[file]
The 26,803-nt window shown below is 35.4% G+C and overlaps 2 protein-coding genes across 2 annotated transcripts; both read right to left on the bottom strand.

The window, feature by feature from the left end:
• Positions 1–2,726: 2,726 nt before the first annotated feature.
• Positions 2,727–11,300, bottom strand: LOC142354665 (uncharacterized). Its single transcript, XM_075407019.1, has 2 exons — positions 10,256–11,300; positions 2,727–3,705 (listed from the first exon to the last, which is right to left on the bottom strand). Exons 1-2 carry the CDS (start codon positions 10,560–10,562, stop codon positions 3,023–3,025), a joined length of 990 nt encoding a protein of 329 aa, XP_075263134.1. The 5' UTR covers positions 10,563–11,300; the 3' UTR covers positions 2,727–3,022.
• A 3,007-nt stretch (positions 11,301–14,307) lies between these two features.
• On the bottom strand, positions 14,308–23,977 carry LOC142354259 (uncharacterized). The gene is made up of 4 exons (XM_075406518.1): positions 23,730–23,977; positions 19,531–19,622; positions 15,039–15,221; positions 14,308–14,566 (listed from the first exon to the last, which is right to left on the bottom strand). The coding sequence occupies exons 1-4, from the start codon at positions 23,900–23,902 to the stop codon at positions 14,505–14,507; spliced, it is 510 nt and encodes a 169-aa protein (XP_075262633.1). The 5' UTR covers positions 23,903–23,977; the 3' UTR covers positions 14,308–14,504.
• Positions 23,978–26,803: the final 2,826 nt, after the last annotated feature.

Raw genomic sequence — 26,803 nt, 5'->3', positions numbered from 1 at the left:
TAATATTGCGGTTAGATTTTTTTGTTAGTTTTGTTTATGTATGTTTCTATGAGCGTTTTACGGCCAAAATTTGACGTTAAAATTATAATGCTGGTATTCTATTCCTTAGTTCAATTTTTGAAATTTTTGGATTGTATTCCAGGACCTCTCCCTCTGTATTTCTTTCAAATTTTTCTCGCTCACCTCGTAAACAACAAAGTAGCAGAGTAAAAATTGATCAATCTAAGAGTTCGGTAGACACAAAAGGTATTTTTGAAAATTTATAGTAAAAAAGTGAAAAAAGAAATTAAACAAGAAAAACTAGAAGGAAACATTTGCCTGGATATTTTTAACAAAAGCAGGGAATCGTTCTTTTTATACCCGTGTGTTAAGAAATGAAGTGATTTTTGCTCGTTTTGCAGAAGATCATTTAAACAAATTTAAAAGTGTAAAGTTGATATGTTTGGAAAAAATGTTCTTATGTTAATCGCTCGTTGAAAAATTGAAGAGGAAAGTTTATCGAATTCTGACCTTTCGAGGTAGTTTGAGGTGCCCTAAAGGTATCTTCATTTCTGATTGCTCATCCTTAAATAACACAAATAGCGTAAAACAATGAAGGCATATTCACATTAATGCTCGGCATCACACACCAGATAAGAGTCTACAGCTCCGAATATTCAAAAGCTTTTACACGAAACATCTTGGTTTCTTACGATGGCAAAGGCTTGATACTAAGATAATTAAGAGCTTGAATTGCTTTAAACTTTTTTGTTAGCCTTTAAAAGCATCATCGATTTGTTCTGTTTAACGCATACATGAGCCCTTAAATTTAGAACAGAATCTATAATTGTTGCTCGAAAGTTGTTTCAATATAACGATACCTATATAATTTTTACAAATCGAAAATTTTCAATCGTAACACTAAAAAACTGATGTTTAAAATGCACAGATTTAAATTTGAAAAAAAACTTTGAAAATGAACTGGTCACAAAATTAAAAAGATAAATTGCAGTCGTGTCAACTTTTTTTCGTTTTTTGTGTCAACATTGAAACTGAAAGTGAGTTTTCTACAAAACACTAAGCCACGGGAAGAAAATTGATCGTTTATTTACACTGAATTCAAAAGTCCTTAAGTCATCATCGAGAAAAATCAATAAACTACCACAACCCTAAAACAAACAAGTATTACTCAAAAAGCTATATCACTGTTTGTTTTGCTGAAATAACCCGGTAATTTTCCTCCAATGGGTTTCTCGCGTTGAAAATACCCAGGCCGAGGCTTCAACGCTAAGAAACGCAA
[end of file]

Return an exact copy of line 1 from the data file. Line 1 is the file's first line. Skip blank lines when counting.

The 26,803-nt window shown below is 35.4% G+C and overlaps 2 protein-coding genes across 2 annotated transcripts; both read right to left on the bottom strand.